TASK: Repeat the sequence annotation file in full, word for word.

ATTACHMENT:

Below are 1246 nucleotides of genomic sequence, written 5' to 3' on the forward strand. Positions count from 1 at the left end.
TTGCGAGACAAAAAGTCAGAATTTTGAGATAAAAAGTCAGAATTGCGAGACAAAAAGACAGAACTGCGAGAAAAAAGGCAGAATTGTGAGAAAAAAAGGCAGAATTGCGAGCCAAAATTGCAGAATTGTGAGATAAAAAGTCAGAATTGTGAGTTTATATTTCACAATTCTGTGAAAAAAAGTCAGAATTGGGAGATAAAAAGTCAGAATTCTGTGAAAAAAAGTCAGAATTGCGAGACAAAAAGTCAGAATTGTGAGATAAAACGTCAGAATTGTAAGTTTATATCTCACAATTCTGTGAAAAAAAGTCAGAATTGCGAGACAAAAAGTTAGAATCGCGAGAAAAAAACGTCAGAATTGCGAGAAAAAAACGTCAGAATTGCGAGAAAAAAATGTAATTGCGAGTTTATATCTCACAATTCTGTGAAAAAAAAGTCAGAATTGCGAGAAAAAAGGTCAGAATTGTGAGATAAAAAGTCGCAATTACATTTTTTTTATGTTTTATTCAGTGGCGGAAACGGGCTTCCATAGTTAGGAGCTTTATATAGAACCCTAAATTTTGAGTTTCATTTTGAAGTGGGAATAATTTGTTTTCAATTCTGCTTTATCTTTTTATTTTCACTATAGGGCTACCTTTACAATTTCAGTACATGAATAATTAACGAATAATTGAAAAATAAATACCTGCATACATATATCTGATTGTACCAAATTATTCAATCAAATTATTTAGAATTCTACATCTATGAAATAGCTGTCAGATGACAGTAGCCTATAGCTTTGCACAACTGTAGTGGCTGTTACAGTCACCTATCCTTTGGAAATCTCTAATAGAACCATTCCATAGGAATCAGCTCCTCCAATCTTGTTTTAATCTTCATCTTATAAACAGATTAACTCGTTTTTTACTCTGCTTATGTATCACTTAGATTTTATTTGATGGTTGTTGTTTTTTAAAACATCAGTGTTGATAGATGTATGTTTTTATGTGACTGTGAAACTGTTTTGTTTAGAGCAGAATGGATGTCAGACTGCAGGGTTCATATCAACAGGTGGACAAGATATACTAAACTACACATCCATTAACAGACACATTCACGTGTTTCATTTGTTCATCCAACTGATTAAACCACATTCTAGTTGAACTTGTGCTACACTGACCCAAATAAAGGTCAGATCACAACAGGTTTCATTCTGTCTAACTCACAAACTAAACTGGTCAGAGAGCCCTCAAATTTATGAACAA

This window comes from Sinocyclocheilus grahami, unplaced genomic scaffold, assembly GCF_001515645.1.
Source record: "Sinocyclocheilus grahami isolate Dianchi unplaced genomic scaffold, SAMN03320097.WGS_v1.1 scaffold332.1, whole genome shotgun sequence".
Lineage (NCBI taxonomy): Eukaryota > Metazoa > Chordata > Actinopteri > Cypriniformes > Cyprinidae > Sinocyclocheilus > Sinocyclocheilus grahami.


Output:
Below are 1246 nucleotides of genomic sequence, written 5' to 3' on the forward strand. Positions count from 1 at the left end.
TTGCGAGACAAAAAGTCAGAATTTTGAGATAAAAAGTCAGAATTGCGAGACAAAAAGACAGAACTGCGAGAAAAAAGGCAGAATTGTGAGAAAAAAAGGCAGAATTGCGAGCCAAAATTGCAGAATTGTGAGATAAAAAGTCAGAATTGTGAGTTTATATTTCACAATTCTGTGAAAAAAAGTCAGAATTGGGAGATAAAAAGTCAGAATTCTGTGAAAAAAAGTCAGAATTGCGAGACAAAAAGTCAGAATTGTGAGATAAAACGTCAGAATTGTAAGTTTATATCTCACAATTCTGTGAAAAAAAGTCAGAATTGCGAGACAAAAAGTTAGAATCGCGAGAAAAAAACGTCAGAATTGCGAGAAAAAAACGTCAGAATTGCGAGAAAAAAATGTAATTGCGAGTTTATATCTCACAATTCTGTGAAAAAAAAGTCAGAATTGCGAGAAAAAAGGTCAGAATTGTGAGATAAAAAGTCGCAATTACATTTTTTTTATGTTTTATTCAGTGGCGGAAACGGGCTTCCATAGTTAGGAGCTTTATATAGAACCCTAAATTTTGAGTTTCATTTTGAAGTGGGAATAATTTGTTTTCAATTCTGCTTTATCTTTTTATTTTCACTATAGGGCTACCTTTACAATTTCAGTACATGAATAATTAACGAATAATTGAAAAATAAATACCTGCATACATATATCTGATTGTACCAAATTATTCAATCAAATTATTTAGAATTCTACATCTATGAAATAGCTGTCAGATGACAGTAGCCTATAGCTTTGCACAACTGTAGTGGCTGTTACAGTCACCTATCCTTTGGAAATCTCTAATAGAACCATTCCATAGGAATCAGCTCCTCCAATCTTGTTTTAATCTTCATCTTATAAACAGATTAACTCGTTTTTTACTCTGCTTATGTATCACTTAGATTTTATTTGATGGTTGTTGTTTTTTAAAACATCAGTGTTGATAGATGTATGTTTTTATGTGACTGTGAAACTGTTTTGTTTAGAGCAGAATGGATGTCAGACTGCAGGGTTCATATCAACAGGTGGACAAGATATACTAAACTACACATCCATTAACAGACACATTCACGTGTTTCATTTGTTCATCCAACTGATTAAACCACATTCTAGTTGAACTTGTGCTACACTGACCCAAATAAAGGTCAGATCACAACAGGTTTCATTCTGTCTAACTCACAAACTAAACTGGTCAGAGAGCCCTCAAATTTATGAACAA

This window comes from Sinocyclocheilus grahami, unplaced genomic scaffold, assembly GCF_001515645.1.
Source record: "Sinocyclocheilus grahami isolate Dianchi unplaced genomic scaffold, SAMN03320097.WGS_v1.1 scaffold332.1, whole genome shotgun sequence".
Lineage (NCBI taxonomy): Eukaryota > Metazoa > Chordata > Actinopteri > Cypriniformes > Cyprinidae > Sinocyclocheilus > Sinocyclocheilus grahami.